Cyber security is the responsibility of all Airmen

(U.S. Air Force graphic by Philip Carter)

(U.S. Air Force graphic by Philip Carter)

PETERSON AIR FORCE BASE, Colo. -- Ever since the beginning of the Internet, individuals have become more connected than ever before in all aspects of life. Because of all the threats out there, being aware of cyber security is the responsibility of everyone.

October is National Cyber Security Awareness Month and designed to remind people, including Team Pete, to always be vigilant in protecting against threats, such as malware, spyware, ransomware, viruses, worms and Trojan horses.

According to the April 2015 DoD Cyber Strategy, the Director of National Intelligence named the cyber threat as the number one strategic threat to the United States from 2013-2015. This placed it ahead of terrorism for the first time since the attacks of Sept. 11.

“Airmen need to always do their due diligence to ensure security practices are adhered to and have a secure awareness at all times when they are working,” said Master Sgt. Matthew Mullen, 21st Communications Squadron chief of cyber surety.

The 21st CS gives monthly cyber awareness training to the cybersecurity liaisons who work at organizations throughout the base. Cybersecurity liaisons assist the wing cybersecurity office in meeting their duties and responsibilities, which includes helping with any cybersecurity tasks that happen within their unit. So if there is a security incident where classified material gets onto an unclassified system they’re the point of contact to help clean it up.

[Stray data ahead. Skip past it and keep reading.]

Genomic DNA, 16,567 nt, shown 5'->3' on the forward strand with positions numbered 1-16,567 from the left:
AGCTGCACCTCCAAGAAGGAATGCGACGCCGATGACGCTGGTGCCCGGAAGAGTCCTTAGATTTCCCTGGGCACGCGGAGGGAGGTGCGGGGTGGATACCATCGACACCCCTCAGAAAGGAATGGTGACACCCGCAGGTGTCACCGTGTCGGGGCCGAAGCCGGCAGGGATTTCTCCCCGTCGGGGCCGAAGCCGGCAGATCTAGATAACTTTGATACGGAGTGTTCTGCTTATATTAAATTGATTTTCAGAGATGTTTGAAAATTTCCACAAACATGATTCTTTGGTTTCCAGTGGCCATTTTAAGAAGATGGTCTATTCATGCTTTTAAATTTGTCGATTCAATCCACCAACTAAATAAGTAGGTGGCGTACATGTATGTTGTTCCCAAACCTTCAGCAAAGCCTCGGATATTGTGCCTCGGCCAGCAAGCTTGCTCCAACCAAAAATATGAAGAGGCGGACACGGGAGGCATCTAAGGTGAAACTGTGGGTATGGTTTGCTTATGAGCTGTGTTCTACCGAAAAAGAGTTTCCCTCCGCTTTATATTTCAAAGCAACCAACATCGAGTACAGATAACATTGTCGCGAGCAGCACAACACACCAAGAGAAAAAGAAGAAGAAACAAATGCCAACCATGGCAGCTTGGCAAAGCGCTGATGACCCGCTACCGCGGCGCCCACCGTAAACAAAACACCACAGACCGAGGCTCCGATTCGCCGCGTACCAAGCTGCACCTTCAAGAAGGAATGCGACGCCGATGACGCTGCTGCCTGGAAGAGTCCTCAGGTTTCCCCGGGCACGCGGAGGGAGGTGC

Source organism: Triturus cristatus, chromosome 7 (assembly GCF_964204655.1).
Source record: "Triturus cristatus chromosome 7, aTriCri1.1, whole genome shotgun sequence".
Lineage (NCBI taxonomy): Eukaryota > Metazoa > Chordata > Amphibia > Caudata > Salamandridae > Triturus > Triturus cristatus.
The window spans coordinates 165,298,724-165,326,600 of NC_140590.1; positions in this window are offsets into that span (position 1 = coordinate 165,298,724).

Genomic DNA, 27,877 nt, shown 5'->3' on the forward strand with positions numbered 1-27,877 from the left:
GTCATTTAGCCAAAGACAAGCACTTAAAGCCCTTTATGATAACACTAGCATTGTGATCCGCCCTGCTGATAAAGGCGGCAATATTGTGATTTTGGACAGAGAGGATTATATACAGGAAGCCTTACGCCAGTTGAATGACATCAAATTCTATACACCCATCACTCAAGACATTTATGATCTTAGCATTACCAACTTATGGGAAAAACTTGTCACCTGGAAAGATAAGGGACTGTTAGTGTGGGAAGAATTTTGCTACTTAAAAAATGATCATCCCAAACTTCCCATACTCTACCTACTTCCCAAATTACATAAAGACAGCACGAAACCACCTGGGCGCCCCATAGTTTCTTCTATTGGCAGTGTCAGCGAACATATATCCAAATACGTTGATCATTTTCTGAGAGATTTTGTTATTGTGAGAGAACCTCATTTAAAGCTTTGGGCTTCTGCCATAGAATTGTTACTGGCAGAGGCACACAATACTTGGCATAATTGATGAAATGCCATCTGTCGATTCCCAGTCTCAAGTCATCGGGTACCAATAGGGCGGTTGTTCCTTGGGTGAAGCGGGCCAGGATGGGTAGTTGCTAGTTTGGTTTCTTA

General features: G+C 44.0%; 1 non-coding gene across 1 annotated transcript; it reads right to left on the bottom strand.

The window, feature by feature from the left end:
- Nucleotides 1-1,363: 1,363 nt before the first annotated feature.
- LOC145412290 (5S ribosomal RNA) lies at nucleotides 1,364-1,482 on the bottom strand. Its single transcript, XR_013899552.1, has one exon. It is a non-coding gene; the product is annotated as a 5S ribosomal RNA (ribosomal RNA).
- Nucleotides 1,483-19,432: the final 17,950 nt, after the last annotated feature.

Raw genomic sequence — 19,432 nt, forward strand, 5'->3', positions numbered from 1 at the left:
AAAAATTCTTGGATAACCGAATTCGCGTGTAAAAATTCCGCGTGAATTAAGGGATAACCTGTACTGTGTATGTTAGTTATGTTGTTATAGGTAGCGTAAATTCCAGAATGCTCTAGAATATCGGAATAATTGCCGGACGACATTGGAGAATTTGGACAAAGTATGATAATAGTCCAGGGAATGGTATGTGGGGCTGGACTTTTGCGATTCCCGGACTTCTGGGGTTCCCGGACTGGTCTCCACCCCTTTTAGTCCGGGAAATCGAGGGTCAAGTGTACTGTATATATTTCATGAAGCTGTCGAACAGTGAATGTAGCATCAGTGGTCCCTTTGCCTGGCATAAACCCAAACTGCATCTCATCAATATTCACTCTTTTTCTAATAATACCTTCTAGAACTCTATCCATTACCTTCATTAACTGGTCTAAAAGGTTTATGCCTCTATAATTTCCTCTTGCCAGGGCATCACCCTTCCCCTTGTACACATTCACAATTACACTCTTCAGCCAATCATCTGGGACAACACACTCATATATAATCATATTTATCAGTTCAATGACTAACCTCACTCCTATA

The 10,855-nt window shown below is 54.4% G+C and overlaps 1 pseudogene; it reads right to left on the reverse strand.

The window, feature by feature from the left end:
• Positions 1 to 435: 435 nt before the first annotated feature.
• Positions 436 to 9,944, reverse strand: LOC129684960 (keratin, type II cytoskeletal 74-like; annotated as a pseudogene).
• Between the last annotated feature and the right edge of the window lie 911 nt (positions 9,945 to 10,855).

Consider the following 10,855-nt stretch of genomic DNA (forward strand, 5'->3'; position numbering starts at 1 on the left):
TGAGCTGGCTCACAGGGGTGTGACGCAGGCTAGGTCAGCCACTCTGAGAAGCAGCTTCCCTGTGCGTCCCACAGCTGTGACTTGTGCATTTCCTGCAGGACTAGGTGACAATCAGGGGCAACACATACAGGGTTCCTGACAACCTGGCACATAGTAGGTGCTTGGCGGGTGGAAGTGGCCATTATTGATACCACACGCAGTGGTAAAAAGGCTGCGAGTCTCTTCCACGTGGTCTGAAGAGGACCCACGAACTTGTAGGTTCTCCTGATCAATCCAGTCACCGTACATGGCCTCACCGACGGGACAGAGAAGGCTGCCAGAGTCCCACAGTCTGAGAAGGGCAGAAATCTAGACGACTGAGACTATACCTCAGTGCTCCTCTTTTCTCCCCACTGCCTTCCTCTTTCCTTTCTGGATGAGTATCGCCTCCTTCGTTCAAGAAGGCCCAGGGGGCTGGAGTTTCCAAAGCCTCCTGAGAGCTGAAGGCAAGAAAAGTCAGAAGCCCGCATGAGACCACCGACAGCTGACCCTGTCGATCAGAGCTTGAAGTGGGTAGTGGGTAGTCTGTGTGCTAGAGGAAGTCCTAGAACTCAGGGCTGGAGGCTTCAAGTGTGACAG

The training encompasses computer security training and as well as Tempest.

“Tempest is a mission security,” said Mullen. “It monitors emanations coming off of electronic devices and making sure that there’s proper separation between classified and unclassified lines and systems, to make sure there is no bleed over on electronic emissions,”

“It is possible to have emissions from actual data crossover when you have lines physically crossing over each other or if you have wireless devices that are too close to classified information,” said Mullen. “They can pick up on these electronic signals coming off of the classified systems. It’s possible for people to use devices, to read these bits of information that escape.”

The 21st CS is also in charge of pushing out training for everyone who works on base and uses a network computer this is accomplished through the on line Advanced Distributed Learning Service, certification.

“This is the time to make sure that people are doing their individual efforts to secure classified information at work and at home,” said Mullen.

Below are some cyber tips to help anywhere.
•Create strong passwords - Include numbers, symbols, capital and lower-case letters.
•Never leave electronic devices unattended, always lock devices with a passcode no matter how long it will be unattended.
•Always keep software updated, especially anti-virus software.
•Don’t open links found in e-mails unless it’s from someone you know, and never if it’s from a bank, the IRS, or similar institutions. If you think it might be valid contact them directly.

All Airmen are the last line of defense when it comes to safeguarding classified materials. (If it’s not taken seriously) Mullen said “We run the risk of having our advisories getting ahold of our classified information and exploit it and use it against us.”